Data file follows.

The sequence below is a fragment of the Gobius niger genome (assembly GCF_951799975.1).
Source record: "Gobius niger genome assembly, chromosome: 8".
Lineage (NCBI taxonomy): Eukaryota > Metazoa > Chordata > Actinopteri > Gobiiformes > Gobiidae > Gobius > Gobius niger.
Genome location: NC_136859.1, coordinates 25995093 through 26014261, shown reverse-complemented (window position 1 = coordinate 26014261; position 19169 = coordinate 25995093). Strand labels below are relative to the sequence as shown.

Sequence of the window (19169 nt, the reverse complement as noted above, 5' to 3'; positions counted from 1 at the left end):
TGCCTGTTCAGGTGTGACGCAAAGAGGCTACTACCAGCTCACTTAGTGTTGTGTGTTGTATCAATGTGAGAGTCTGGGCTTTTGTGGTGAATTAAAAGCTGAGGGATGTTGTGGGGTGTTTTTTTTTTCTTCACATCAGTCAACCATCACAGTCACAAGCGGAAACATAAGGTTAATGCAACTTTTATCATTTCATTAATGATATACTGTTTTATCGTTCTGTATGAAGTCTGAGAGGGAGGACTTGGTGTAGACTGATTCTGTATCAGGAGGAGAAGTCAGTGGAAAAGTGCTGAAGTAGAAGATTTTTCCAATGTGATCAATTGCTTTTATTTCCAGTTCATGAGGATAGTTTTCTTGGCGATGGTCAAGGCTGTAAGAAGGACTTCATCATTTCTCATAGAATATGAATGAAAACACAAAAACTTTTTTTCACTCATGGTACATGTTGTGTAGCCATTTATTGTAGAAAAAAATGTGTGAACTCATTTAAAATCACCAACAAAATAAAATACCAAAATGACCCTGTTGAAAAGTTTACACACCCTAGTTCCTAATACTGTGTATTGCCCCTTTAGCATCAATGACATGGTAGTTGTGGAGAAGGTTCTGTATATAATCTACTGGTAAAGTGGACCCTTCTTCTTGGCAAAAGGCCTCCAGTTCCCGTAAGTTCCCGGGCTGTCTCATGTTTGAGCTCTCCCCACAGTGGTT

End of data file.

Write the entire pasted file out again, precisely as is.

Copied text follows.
The sequence below is a fragment of the Gobius niger genome (assembly GCF_951799975.1).
Source record: "Gobius niger genome assembly, chromosome: 8".
Lineage (NCBI taxonomy): Eukaryota > Metazoa > Chordata > Actinopteri > Gobiiformes > Gobiidae > Gobius > Gobius niger.
Genome location: NC_136859.1, coordinates 25995093 through 26014261, shown reverse-complemented (window position 1 = coordinate 26014261; position 19169 = coordinate 25995093). Strand labels below are relative to the sequence as shown.

Sequence of the window (19169 nt, the reverse complement as noted above, 5' to 3'; positions counted from 1 at the left end):
TGCCTGTTCAGGTGTGACGCAAAGAGGCTACTACCAGCTCACTTAGTGTTGTGTGTTGTATCAATGTGAGAGTCTGGGCTTTTGTGGTGAATTAAAAGCTGAGGGATGTTGTGGGGTGTTTTTTTTTTCTTCACATCAGTCAACCATCACAGTCACAAGCGGAAACATAAGGTTAATGCAACTTTTATCATTTCATTAATGATATACTGTTTTATCGTTCTGTATGAAGTCTGAGAGGGAGGACTTGGTGTAGACTGATTCTGTATCAGGAGGAGAAGTCAGTGGAAAAGTGCTGAAGTAGAAGATTTTTCCAATGTGATCAATTGCTTTTATTTCCAGTTCATGAGGATAGTTTTCTTGGCGATGGTCAAGGCTGTAAGAAGGACTTCATCATTTCTCATAGAATATGAATGAAAACACAAAAACTTTTTTTCACTCATGGTACATGTTGTGTAGCCATTTATTGTAGAAAAAAATGTGTGAACTCATTTAAAATCACCAACAAAATAAAATACCAAAATGACCCTGTTGAAAAGTTTACACACCCTAGTTCCTAATACTGTGTATTGCCCCTTTAGCATCAATGACATGGTAGTTGTGGAGAAGGTTCTGTATATAATCTACTGGTAAAGTGGACCCTTCTTCTTGGCAAAAGGCCTCCAGTTCCCGTAAGTTCCCGGGCTGTCTCATGTTTGAGCTCTCCCCACAGTGGTT